Since Botox is used in clinics without serious toxicity, the study indicates the possibility for human trials. In addition, dosages used in the mouse study were within the range used with humans in clinical settings. The toxin is administered inside the tumor with very limited diffusion into normal tissues, which may limit the amount of damage to normal cells in proximity to the tumor.
"This is the first experimental model demonstrating how Botox can affect the reaction of blood vessels that feed tumors," said Gallez. "Tumor microvessels are formed hastily, and lack smooth muscle layers, but one can find mature blood vessels, with smooth muscle layers that respond to toxins like Botulinun, inside tumors. Several laboratories, including ours, are working on new strategies to alleviate tumor hypoxia, which sensitizes the tumor to treatment. Botox appears to offer the advantage of selectivity, absence of toxicity and persistence for a longer time than other agents that act on tumor vasculature. Further research may help us determine whether this approach would be useful to treating cancer in humans."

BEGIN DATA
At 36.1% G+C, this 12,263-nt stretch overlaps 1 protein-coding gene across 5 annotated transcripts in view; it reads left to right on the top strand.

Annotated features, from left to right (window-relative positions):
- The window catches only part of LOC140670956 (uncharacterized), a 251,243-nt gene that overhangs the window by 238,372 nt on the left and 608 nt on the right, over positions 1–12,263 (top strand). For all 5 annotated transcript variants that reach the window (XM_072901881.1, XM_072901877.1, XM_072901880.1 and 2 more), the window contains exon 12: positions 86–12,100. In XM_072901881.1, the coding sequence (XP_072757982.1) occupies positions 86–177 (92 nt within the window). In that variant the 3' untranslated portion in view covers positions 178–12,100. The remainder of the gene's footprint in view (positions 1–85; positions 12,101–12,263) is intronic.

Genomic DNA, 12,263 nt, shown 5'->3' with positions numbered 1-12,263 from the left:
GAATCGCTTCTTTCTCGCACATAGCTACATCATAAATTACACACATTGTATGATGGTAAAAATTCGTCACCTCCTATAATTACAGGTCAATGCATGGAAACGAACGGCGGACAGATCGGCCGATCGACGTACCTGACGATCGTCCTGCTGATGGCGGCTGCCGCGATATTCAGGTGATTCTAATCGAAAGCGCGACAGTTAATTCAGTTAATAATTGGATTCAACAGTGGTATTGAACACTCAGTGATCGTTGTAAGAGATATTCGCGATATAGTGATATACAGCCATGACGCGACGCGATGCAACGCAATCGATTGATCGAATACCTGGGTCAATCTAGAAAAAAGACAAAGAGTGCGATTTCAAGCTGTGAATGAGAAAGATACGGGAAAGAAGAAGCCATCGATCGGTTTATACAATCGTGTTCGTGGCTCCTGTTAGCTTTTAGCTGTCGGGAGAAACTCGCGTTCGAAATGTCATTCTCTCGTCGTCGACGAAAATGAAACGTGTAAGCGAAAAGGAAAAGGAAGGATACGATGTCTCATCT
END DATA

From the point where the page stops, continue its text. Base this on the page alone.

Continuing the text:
The Gallez study was conducted by Réginald Ansiaux, Christine Baudelet, Greg Cron, Jérôme Segers, Chantal Dessy, Philippe Martinive, Julie De Wever, Julien Verrax, Valérie Wauthier, Nelson Beghein, Vincent Grégoire, Pedro Buc Calderon, and Olivier Feron, all of the Université de Louvain.